Effect of Food

Following a moderate fat/moderate calorie meal, the mean peak plasma concentration (Cmax) for opicapone decreased 62%, the mean overall plasma exposure (AUC) decreased 31%, and the Tmax was delayed by 4 hours. In Study 1, ONGENTYS was administered without regard to food. In Study 2, ONGENTYS administration and food consumption were separated by 1 hour [see DOSAGE AND ADMINISTRATION, Clinical Studies].

Distribution

Opicapone is highly bound to plasma proteins (>99%), which is independent of concentration.

Elimination

The mean elimination half-life of opicapone is 1 to 2 hours.

Metabolism

Sulphation is the primary metabolic pathway of opicapone, based on clinical studies and in vitro assessments. Other metabolic pathways include glucuronidation, methylation (by COMT), reduction, and glutathione conjugation.

Excretion

After administration of a single dose of radiolabeled opicapone 100 mg (2 times the recommended dosage) to healthy subjects, approximately 70% of the dose was recovered in feces (22% as unchanged), 20% in expired air, and 5% in urine (<1% as unchanged).

Specific Populations

No clinically significant differences in the pharmacokinetics of opicapone were observed based on age (i.e., 18 to 40 years of age and ≥ 65 years of age), sex, or race/ethnicity (i.e., Japanese, Caucasian, Asian, and Black).

Renal Impairment

Based on population pharmacokinetic analyses, no clinically significant differences in the pharmacokinetics of opicapone were observed in patients with mild or moderate renal impairment (CLcr 30-89 mL/min using the Cockcroft-Gault equation) relative to those with normal renal function (CLcr >90 mL/min). Patients with severe renal impairment or ESRD (CLcr <30 mL/min) have not been studied [see Use In Specific Populations].

Hepatic Impairment

The single-dose pharmacokinetics of opicapone was evaluated in subjects with mild (Child-Pugh: A) and moderate (Child-Pugh: B) hepatic impairment. In subjects with mild hepatic impairment, the mean overall opicapone plasma exposure (AUC) increased by 35%, which is not expected to be clinically significant. In subjects with moderate hepatic impairment, the mean overall opicapone plasma exposure (AUC) increased by 84%. Dosage adjustment for ONGENTYS is required in subjects with moderate hepatic impairment [see DOSAGE AND ADMINISTRATION]. ONGENTYS has not been studied in patients with severe hepatic impairment (Child-Pugh: C) [see Use In Specific Populations].

Drug Interaction Studies

Clinical Studies

No clinically significant differences in the pharmacokinetics of opicapone were observed when administered concomitantly with quinidine (index substrate of P-gp [MDR1]), acetaminophen, or rasagiline.

No clinically significant differences in the pharmacokinetics of the following drugs were observed when administered concomitantly with opicapone: S-warfarin (index substrate of CYP2C9), R-Warfarin (substrate of CYP1A2 and CYP3A4), or repaglinide (index substrate of CYP2C8 and OATP1B1).

No clinically significant differences in the pharmacokinetics of the following drugs for the treatment of Parkinson’s disease were observed when administered concomitantly with opicapone: rasagiline, selegiline, pramipexole, ropinirole, or amantadine.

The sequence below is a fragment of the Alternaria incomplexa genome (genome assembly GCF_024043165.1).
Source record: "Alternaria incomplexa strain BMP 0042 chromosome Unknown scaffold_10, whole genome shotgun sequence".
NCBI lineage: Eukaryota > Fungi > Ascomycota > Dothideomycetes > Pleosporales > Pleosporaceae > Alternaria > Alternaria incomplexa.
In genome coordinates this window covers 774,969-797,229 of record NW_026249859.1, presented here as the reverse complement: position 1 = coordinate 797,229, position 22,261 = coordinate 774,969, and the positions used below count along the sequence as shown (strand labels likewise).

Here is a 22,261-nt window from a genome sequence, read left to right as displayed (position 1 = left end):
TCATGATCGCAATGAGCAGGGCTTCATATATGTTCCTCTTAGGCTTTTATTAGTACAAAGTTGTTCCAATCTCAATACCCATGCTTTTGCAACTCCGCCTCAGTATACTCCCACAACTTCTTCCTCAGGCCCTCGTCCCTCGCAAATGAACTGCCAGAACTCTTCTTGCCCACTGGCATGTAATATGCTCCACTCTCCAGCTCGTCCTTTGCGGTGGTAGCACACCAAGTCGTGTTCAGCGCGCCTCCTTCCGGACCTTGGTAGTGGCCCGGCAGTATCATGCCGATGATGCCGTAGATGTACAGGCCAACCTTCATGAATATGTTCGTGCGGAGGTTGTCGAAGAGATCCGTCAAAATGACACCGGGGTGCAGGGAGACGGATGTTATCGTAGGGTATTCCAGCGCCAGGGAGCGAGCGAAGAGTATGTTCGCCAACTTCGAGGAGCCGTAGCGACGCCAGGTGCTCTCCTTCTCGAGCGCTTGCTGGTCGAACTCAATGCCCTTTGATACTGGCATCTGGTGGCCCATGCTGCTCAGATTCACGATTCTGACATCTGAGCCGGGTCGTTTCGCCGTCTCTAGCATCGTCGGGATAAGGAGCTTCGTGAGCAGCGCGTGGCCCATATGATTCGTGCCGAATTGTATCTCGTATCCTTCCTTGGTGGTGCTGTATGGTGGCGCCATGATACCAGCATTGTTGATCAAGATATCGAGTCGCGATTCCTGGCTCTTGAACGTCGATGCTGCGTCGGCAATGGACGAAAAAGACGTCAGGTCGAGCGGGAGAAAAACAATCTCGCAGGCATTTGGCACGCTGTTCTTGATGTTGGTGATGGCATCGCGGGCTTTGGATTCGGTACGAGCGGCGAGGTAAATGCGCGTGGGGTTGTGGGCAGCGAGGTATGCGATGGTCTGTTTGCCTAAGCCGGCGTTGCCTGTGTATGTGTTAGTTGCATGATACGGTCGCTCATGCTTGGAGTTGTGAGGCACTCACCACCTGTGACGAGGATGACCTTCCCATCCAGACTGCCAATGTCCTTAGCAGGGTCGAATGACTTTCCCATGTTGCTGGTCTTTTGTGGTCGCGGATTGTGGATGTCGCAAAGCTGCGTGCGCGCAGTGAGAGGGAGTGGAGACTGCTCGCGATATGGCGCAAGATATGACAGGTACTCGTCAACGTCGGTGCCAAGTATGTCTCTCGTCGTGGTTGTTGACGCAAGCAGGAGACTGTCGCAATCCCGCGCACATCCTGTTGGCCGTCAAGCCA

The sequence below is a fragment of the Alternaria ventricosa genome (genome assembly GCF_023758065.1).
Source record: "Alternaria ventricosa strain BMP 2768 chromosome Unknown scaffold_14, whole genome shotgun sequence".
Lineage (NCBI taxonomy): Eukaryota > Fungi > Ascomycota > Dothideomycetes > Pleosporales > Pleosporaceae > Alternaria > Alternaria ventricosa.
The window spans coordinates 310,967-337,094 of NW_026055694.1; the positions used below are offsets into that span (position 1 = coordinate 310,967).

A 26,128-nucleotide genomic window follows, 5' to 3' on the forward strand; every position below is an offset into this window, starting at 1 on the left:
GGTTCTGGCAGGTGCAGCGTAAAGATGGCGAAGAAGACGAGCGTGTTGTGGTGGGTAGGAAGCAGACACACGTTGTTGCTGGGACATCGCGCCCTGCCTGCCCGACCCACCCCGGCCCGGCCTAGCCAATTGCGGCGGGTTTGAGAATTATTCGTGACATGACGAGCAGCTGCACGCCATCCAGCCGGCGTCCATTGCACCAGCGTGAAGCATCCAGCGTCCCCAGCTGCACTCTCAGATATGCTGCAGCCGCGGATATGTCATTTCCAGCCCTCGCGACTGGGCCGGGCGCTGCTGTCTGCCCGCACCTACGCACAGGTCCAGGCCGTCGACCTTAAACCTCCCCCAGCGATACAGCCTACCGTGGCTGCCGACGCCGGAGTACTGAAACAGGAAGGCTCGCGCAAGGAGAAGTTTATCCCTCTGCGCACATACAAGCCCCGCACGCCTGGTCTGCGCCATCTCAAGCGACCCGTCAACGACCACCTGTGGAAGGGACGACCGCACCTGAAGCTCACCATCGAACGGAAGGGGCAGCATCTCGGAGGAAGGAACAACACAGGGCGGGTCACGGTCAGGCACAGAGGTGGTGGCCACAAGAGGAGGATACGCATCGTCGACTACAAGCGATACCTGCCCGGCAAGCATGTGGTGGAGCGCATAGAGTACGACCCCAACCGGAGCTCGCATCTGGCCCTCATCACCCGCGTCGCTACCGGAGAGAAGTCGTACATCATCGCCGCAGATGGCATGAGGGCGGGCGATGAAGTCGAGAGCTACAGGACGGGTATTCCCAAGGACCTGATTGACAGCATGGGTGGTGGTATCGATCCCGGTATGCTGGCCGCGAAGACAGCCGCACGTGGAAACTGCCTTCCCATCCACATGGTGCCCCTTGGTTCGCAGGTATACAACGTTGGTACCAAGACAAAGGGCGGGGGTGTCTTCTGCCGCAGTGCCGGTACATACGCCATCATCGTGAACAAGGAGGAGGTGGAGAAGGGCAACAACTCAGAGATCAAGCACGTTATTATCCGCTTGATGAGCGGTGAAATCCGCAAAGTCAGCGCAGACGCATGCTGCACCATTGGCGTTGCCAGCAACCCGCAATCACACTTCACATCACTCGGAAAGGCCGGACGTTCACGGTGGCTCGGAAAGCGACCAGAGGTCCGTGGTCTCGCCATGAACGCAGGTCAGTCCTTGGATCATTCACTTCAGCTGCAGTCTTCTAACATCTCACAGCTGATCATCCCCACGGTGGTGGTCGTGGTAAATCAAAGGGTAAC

In Vitro Studie

Opicapone does not affect protein binding of warfarin, diazepam, digoxin, or tolbutamide, in vitro.

CYP Enzymes

Opicapone is not an inhibitor or inducer of major CYPs.

Transporter Systems

Opicapone is a substrate of P-gp (MDR1) (see Clinical Studies), BCRP, MRP2, OATP1B3, and OATP2B1. No clinically significant transporter mediated interaction is expected for opicapone. Opicapone is not an inhibitor of P-gp (MDR1), BCRP, OAT1, OAT3, OCT1, OCT2, OATP1B3, BSEP, MATE1, or MATE2-K.

Clinical Studies

The efficacy of ONGENTYS for the adjunctive treatment to levodopa/carbidopa in patients with Parkinson’s disease (PD) experiencing “off” episodes was evaluated in two double-blind, randomized, parallel-group, placebo-and active-controlled (Study 1, NCT01568073), or placebo-controlled (Study 2, NCT01227655) studies of 14-15 week duration. All patients were treated with levodopa/ DOPA decarboxylase inhibitor (DDCI) (alone or in combination with other PD medications). The double-blind period for each study began with a period for levodopa/DDCI dose adjustment (up to 3 weeks), followed by a stable maintenance period of 12 weeks.

Study 1

In Study 1, patients (n=600) were randomized to treatment with one of 3 doses of ONGENTYS. The intention to treat (ITT) population included patients treated with ONGENTYS 50 mg once daily (n=115) or placebo (n=120). Baseline demographic characteristics were similar across all treatment groups: approximately 60% of patients were male, mean age was 64 years, and all patients were Caucasian. Baseline PD characteristics in the treatment groups were: mean duration of PD of 7 years for ONGENTYS 50 mg compared to 7.7 years for placebo, and mean onset of motor fluctuations of 2.2 years prior to study enrollment. Eighty-two percent of patients in both groups used concomitant PD medications in addition to levodopa; the most commonly used were dopamine agonists (68%), amantadine (23%), MAO-B inhibitors (20%), and anticholinergics (5%).